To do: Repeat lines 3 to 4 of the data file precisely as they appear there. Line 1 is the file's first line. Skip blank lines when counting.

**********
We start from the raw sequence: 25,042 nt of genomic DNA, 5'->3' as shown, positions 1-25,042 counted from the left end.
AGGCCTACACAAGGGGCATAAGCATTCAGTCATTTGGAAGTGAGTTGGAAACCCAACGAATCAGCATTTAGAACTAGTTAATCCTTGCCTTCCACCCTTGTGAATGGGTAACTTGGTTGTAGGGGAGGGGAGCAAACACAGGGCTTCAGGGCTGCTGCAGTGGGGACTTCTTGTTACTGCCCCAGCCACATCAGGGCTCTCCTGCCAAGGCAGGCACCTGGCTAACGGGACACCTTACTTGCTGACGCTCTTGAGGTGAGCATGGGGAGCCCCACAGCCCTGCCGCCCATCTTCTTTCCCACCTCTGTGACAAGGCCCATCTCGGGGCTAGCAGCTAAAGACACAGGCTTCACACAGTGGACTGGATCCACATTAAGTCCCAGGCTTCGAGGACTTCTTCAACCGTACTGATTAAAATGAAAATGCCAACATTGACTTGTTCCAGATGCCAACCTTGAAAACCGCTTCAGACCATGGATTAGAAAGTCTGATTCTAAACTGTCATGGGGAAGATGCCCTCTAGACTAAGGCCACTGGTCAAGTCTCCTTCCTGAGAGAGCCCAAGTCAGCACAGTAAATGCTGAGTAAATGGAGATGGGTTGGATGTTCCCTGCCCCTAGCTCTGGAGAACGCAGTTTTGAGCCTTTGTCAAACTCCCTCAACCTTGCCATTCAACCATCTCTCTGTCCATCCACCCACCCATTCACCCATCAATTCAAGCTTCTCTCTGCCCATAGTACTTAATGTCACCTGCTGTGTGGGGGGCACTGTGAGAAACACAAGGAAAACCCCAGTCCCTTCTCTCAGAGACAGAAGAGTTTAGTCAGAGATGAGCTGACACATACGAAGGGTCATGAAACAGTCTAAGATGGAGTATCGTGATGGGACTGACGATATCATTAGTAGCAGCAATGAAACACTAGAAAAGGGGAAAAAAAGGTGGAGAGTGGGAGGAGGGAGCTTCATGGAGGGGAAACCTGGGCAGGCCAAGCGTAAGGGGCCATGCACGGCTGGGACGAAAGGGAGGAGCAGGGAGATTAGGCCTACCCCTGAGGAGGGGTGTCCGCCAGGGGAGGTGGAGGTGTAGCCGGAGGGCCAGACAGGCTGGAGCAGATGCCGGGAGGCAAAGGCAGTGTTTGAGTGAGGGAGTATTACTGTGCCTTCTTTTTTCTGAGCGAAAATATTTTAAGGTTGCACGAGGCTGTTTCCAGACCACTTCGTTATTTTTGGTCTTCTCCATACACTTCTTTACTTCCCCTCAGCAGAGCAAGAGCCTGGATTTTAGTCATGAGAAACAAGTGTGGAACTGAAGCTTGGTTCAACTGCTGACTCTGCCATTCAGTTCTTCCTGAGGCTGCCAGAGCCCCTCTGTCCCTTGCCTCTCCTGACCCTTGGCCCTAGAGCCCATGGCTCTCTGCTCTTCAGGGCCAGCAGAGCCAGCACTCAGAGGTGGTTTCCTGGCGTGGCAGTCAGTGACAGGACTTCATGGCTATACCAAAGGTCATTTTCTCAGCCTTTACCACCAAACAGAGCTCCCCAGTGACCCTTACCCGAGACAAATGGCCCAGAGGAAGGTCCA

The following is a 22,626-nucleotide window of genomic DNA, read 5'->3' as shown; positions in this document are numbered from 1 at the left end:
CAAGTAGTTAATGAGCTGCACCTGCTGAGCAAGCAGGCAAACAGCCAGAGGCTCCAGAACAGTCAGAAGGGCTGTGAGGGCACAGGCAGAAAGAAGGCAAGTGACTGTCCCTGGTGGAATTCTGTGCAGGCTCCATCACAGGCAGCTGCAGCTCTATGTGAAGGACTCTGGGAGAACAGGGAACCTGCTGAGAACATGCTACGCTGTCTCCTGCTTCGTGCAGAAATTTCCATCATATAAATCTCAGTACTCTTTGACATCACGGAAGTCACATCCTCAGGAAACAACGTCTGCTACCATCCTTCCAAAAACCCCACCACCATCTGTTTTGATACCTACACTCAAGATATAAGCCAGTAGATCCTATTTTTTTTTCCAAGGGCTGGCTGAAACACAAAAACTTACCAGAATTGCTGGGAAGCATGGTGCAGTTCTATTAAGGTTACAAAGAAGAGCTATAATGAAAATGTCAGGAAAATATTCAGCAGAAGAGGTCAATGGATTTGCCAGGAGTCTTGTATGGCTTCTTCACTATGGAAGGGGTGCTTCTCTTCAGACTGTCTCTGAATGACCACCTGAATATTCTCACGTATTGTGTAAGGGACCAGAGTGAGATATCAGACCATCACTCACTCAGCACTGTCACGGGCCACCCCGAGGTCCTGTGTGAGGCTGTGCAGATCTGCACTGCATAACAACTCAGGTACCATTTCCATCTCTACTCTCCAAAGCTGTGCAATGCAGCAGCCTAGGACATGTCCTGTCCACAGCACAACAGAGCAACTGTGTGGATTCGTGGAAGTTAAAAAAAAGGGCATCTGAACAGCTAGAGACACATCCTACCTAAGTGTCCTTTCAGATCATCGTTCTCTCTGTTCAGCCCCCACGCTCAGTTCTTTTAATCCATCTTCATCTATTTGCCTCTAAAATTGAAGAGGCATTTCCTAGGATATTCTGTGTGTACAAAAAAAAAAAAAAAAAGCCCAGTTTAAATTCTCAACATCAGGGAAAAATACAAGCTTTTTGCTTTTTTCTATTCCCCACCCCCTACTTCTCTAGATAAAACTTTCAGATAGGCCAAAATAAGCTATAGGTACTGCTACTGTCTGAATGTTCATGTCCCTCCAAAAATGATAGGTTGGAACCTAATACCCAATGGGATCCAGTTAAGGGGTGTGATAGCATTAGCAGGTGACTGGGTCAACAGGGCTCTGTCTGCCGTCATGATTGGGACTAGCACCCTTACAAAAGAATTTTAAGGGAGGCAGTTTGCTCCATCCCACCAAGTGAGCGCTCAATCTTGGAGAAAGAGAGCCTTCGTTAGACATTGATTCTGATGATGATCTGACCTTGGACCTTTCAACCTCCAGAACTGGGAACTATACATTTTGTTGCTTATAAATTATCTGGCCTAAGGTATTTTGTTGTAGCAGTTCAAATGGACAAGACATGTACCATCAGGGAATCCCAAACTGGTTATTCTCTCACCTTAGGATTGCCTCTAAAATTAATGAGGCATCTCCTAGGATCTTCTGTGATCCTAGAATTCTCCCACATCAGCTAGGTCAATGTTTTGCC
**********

The following is a 22,626-nucleotide window of genomic DNA, read 5'->3' as shown; positions in this document are numbered from 1 at the left end:
CAAGTAGTTAATGAGCTGCACCTGCTGAGCAAGCAGGCAAACAGCCAGAGGCTCCAGAACAGTCAGAAGGGCTGTGAGGGCACAGGCAGAAAGAAGGCAAGTGACTGTCCCTGGTGGAATTCTGTGCAGGCTCCATCACAGGCAGCTGCAGCTCTATGTGAAGGACTCTGGGAGAACAGGGAACCTGCTGAGAACATGCTACGCTGTCTCCTGCTTCGTGCAGAAATTTCCATCATATAAATCTCAGTACTCTTTGACATCACGGAAGTCACATCCTCAGGAAACAACGTCTGCTACCATCCTTCCAAAAACCCCACCACCATCTGTTTTGATACCTACACTCAAGATATAAGCCAGTAGATCCTATTTTTTTTTCCAAGGGCTGGCTGAAACACAAAAACTTACCAGAATTGCTGGGAAGCATGGTGCAGTTCTATTAAGGTTACAAAGAAGAGCTATAATGAAAATGTCAGGAAAATATTCAGCAGAAGAGGTCAATGGATTTGCCAGGAGTCTTGTATGGCTTCTTCACTATGGAAGGGGTGCTTCTCTTCAGACTGTCTCTGAATGACCACCTGAATATTCTCACGTATTGTGTAAGGGACCAGAGTGAGATATCAGACCATCACTCACTCAGCACTGTCACGGGCCACCCCGAGGTCCTGTGTGAGGCTGTGCAGATCTGCACTGCATAACAACTCAGGTACCATTTCCATCTCTACTCTCCAAAGCTGTGCAATGCAGCAGCCTAGGACATGTCCTGTCCACAGCACAACAGAGCAACTGTGTGGATTCGTGGAAGTTAAAAAAAAGGGCATCTGAACAGCTAGAGACACATCCTACCTAAGTGTCCTTTCAGATCATCGTTCTCTCTGTTCAGCCCCCACGCTCAGTTCTTTTAATCCATCTTCATCTATTTGCCTCTAAAATTGAAGAGGCATTTCCTAGGATATTCTGTGTGTACAAAAAAAAAAAAAAAAAGCCCAGTTTAAATTCTCAACATCAGGGAAAAATACAAGCTTTTTGCTTTTTTCTATTCCCCACCCCCTACTTCTCTAGATAAAACTTTCAGATAGGCCAAAATAAGCTATAGGTACTGCTACTGTCTGAATGTTCATGTCCCTCCAAAAATGATAGGTTGGAACCTAATACCCAATGGGATCCAGTTAAGGGGTGTGATAGCATTAGCAGGTGACTGGGTCAACAGGGCTCTGTCTGCCGTCATGATTGGGACTAGCACCCTTACAAAAGAATTTTAAGGGAGGCAGTTTGCTCCATCCCACCAAGTGAGCGCTCAATCTTGGAGAAAGAGAGCCTTCGTTAGACATTGATTCTGATGATGATCTGACCTTGGACCTTTCAACCTCCAGAACTGGGAACTATACATTTTGTTGCTTATAAATTATCTGGCCTAAGGTATTTTGTTGTAGCAGTTCAAATGGACAAGACATGTACCATCAGGGAATCCCAAACTGGTTATTCTCTCACCTTAGGATTGCCTCTAAAATTAATGAGGCATCTCCTAGGATCTTCTGTGATCCTAGAATTCTCCCACATCAGCTAGGTCAATGTTTTGCC